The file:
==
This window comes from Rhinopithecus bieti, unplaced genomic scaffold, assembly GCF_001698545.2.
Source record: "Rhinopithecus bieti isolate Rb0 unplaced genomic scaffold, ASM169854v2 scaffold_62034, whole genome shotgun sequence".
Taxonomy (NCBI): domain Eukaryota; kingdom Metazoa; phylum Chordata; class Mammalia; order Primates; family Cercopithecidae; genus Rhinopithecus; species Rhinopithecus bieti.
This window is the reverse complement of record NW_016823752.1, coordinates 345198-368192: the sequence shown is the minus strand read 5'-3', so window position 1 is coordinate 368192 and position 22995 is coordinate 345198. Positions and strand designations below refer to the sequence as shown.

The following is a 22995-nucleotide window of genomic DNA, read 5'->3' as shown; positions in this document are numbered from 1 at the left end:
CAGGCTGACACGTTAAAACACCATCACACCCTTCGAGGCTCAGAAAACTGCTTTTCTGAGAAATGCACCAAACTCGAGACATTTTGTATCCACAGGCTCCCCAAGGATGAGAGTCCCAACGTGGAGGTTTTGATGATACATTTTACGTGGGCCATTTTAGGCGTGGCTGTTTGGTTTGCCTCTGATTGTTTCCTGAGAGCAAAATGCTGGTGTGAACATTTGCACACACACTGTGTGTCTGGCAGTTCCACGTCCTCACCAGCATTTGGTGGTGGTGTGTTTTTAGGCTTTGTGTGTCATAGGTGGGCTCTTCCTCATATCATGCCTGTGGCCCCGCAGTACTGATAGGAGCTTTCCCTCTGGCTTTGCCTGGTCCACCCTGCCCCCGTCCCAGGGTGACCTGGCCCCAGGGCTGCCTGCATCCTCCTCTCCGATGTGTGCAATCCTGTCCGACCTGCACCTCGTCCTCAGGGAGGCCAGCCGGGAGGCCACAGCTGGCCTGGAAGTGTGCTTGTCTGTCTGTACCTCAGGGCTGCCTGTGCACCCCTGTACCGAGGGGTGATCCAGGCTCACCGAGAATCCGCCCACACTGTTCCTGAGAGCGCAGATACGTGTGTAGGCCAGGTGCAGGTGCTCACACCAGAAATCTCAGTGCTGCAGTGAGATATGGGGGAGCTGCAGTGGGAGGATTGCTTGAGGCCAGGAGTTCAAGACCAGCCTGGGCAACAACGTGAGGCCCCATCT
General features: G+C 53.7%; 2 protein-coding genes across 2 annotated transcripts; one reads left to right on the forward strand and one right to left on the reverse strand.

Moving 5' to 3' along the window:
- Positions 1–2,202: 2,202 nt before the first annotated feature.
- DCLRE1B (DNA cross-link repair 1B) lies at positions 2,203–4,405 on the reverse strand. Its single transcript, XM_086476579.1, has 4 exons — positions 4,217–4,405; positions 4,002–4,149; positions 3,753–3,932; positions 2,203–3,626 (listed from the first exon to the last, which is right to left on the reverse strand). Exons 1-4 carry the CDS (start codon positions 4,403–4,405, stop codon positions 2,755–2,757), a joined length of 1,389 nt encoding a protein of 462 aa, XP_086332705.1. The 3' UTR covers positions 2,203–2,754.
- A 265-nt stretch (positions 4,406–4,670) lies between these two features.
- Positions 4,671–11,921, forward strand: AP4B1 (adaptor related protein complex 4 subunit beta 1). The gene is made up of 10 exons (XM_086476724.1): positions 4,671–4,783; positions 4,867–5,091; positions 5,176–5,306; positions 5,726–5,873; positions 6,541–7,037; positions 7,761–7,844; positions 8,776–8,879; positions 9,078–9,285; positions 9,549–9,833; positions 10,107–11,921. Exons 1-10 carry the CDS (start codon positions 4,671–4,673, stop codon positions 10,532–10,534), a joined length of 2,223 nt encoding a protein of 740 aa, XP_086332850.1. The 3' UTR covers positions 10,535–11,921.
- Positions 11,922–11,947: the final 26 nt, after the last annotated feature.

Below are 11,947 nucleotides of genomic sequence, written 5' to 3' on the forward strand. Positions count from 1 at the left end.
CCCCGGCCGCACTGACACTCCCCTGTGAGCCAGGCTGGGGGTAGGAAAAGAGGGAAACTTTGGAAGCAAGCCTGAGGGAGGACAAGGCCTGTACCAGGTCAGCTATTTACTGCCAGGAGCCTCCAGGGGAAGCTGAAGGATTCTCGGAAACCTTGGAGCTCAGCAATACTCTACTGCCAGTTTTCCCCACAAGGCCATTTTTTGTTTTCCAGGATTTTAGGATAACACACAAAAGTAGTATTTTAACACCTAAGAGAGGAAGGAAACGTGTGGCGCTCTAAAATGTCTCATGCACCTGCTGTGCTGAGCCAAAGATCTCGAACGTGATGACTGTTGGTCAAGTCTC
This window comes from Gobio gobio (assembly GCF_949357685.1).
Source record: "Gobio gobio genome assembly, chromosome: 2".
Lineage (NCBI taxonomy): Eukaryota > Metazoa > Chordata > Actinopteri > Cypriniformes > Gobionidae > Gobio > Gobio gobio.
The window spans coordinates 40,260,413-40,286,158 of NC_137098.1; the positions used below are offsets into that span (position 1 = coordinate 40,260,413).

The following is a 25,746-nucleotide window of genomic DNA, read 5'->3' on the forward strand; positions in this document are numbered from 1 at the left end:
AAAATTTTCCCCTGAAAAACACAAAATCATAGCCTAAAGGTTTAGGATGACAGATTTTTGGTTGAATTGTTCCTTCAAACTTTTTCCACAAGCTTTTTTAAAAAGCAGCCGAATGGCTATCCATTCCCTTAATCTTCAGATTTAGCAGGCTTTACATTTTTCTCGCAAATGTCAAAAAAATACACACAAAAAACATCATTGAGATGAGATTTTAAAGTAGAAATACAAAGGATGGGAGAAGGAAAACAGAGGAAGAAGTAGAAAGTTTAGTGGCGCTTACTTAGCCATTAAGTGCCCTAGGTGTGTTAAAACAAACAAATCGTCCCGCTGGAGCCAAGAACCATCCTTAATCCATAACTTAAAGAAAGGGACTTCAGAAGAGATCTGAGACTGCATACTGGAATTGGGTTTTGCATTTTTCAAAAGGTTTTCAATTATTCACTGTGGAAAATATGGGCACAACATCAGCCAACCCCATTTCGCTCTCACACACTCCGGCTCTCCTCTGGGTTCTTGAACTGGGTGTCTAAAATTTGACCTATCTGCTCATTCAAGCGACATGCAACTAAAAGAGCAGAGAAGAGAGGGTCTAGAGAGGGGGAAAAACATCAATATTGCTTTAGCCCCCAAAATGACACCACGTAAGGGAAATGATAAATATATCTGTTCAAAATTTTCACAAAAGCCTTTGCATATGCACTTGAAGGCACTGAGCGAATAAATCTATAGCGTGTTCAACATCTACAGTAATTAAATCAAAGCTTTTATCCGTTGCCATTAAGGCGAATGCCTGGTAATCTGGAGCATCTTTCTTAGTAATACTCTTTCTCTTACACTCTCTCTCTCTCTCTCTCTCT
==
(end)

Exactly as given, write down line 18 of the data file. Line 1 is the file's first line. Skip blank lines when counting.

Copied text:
Lineage (NCBI taxonomy): Eukaryota > Metazoa > Chordata > Actinopteri > Cypriniformes > Gobionidae > Gobio > Gobio gobio.